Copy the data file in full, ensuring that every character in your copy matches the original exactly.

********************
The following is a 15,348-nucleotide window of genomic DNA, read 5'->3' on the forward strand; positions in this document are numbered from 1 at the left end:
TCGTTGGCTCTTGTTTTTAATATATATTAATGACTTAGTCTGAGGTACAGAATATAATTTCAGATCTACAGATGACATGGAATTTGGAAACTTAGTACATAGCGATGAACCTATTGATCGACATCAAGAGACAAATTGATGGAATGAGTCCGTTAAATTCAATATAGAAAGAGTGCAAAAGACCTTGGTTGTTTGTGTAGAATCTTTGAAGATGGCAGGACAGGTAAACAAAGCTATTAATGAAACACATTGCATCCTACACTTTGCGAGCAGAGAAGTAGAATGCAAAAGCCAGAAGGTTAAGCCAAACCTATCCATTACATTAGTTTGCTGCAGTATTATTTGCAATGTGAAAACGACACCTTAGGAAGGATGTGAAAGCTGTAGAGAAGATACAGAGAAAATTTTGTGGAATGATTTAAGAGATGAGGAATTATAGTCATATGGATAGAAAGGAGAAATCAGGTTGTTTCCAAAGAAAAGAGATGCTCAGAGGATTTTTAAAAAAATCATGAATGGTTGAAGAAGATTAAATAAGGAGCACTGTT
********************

The following is a 15,348-nucleotide window of genomic DNA, read 5'->3' on the forward strand; positions in this document are numbered from 1 at the left end:
TCGTTGGCTCTTGTTTTTAATATATATTAATGACTTAGTCTGAGGTACAGAATATAATTTCAGATCTACAGATGACATGGAATTTGGAAACTTAGTACATAGCGATGAACCTATTGATCGACATCAAGAGACAAATTGATGGAATGAGTCCGTTAAATTCAATATAGAAAGAGTGCAAAAGACCTTGGTTGTTTGTGTAGAATCTTTGAAGATGGCAGGACAGGTAAACAAAGCTATTAATGAAACACATTGCATCCTACACTTTGCGAGCAGAGAAGTAGAATGCAAAAGCCAGAAGGTTAAGCCAAACCTATCCATTACATTAGTTTGCTGCAGTATTATTTGCAATGTGAAAACGACACCTTAGGAAGGATGTGAAAGCTGTAGAGAAGATACAGAGAAAATTTTGTGGAATGATTTAAGAGATGAGGAATTATAGTCATATGGATAGAAAGGAGAAATCAGGTTGTTTCCAAAGAAAAGAGATGCTCAGAGGATTTTTAAAAAAATCATGAATGGTTGAAGAAGATTAAATAAGGAGCACTGTT